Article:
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Concordia’s FOFA Gallery curator-in-residence explores Latinx diaspora through art

María Andreína Escalona De Abreu unveils her journey with the A.llegades exhibition
October 26, 2023
A diptych image with a woman on the left with brown and purple hair and glasses, holding flowers in front of a panel with the title, "A.llegades." On the right a group of three woman talking together in an interior gallery space.
María Andreína Escalona De Abreu: “Latinidad is a already complex term to tackle — that’s what I was interested in: the multitude of meanings.” | Photos by Laurence Poirier

Earlier this year, the A.llegades exhibition at Concordia’s FOFA Gallery shed light on themes of identity, migration and resilience. Organized by the gallery’s curator-in-residence María Andreína Escalona De Abreu, BFA 22, the exhibition was held under the banner “Together in the Diaspora.”

Escalona brought together works by eight artists from Chile, Colombia, Mexico and Venezuela to weave an interconnected tapestry of ideas. The artists, who all come from first- or second-generation immigrant backgrounds, presented work that embraced their Latinx identities.

Their work explored connections to their cultural roots while speaking to the multicultural Canadian context. Featuring a versatile array of artworks, including woven textiles, sculpture, narrative and performance, the works were stitched together by the common thread of resilience.

Escalona is a Venezuelan visual artist, writer and independent curator based in Montreal. Since her graduation from Concordia, Escalona has been actively developing her curatorial practice as FOFA Gallery’s curator-in-residence, with additional support from the Art Volt program.

This year, she will also receive support from Art Volt to develop cultural mediation activities at the FOFA Gallery.

‘For me, it’s important to notice that every perspective is valid and beautiful’

Please provide insights into your recent exhibition, A.llegades. What were the central themes and messages you aimed to convey with the curated work?

María Andreína Escalona De Abreu: A.llegades, which took place this summer, was inspired by my own migratory journey here to Montreal. I wanted to bring together the community, specifically the Latinx community, and discuss topics that I felt some of us wanted to talk about. These topics include sentiments of nostalgia, loss, grief, displacement and incompleteness that one can feel when parting from their country, families, friends, home, etcetera.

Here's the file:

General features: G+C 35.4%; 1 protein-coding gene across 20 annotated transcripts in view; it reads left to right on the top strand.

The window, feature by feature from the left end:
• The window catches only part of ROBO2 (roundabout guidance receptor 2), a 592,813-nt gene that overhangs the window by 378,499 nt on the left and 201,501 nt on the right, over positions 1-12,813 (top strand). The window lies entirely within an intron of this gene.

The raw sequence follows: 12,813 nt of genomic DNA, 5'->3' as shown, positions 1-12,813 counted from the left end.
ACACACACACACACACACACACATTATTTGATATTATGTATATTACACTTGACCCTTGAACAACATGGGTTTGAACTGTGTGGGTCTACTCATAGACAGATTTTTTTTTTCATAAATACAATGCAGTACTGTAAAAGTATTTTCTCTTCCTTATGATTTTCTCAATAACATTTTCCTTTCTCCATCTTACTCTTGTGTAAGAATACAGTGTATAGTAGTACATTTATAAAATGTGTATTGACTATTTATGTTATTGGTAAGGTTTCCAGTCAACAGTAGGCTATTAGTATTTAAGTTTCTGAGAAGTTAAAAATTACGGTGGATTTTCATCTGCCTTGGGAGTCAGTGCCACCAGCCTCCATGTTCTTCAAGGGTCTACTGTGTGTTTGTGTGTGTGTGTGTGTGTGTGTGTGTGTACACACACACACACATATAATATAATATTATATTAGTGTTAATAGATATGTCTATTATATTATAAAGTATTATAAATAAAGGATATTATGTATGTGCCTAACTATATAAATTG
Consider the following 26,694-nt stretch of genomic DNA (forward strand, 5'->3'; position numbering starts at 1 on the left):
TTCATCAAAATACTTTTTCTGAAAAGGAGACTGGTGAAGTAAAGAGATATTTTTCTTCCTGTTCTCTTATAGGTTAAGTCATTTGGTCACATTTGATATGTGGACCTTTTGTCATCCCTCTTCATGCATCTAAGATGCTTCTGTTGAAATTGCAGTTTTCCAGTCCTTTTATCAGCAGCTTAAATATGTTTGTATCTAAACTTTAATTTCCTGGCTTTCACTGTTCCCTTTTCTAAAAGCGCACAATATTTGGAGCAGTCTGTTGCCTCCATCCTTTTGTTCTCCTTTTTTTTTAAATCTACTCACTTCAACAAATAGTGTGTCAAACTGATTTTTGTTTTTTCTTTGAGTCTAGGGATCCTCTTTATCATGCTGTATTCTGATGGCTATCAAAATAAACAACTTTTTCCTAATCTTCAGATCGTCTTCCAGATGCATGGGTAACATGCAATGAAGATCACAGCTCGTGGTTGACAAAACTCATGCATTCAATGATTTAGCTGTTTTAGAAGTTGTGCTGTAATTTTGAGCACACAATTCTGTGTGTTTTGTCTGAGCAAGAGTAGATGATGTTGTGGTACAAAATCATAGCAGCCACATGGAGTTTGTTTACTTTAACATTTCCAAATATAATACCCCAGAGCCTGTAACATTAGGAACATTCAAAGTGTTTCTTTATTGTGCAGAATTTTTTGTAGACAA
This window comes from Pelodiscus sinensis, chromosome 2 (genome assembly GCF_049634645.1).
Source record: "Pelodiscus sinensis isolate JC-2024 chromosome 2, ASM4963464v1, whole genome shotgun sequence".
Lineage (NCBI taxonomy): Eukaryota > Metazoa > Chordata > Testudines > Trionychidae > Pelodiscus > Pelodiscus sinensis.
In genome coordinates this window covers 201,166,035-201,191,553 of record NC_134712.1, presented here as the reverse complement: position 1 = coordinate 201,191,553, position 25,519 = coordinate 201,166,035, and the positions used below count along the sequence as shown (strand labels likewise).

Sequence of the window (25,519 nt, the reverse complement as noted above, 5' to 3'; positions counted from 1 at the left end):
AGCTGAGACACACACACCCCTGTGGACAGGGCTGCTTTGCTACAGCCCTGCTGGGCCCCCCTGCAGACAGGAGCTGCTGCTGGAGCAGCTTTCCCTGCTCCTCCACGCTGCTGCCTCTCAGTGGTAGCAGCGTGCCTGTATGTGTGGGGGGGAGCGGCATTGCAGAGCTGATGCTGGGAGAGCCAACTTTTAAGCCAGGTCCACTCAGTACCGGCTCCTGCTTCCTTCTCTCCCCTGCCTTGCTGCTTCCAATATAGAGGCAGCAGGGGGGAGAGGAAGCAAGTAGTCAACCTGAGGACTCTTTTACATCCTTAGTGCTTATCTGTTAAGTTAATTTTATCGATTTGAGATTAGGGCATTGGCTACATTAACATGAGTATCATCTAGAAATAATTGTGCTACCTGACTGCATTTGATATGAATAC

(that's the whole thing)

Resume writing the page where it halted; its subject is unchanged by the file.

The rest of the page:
But it also includes the experiences of joy, discovery, curiosity, friendship, learning and giving with a newfound community. The title of the exhibition is itself a hybrid of three different words, mimicking the complex reality of immigrants. They are: llegar (to arrive), allegado/allegada/allegade (someone very close to you without a family bond) and the prefix a that can either be proximity, contiguity, intensity, opposition or lack of something.

A group of people sitting around a dining room table. “The community-building process was more important to me than the final pieces exhibited in the show.”

How did you proceed in collaborating with the artists?

ME: In the early planning stages, I asked the artists to think about the question, “How do you live your latinidad in Montreal?” Latinidad is already a complex term to tackle because everyone has their own take on it. That’s what I was interested in: the multitude of meanings. Every artist — even myself and my assistant curator, Pierina Corzo-Valero — interpreted the question from a different experience, background and materiality.

For me, it’s important to notice that every perspective is valid and beautiful. It only enriches our experience and journeys in our newfound identities and connections. The community-building process was more important to me than the final pieces exhibited in the show. I think that was the case for those involved and for those who came to visit and identified with the themes, too.

How has your artistic approach evolved over the past year, particularly considering your experience at the gallery?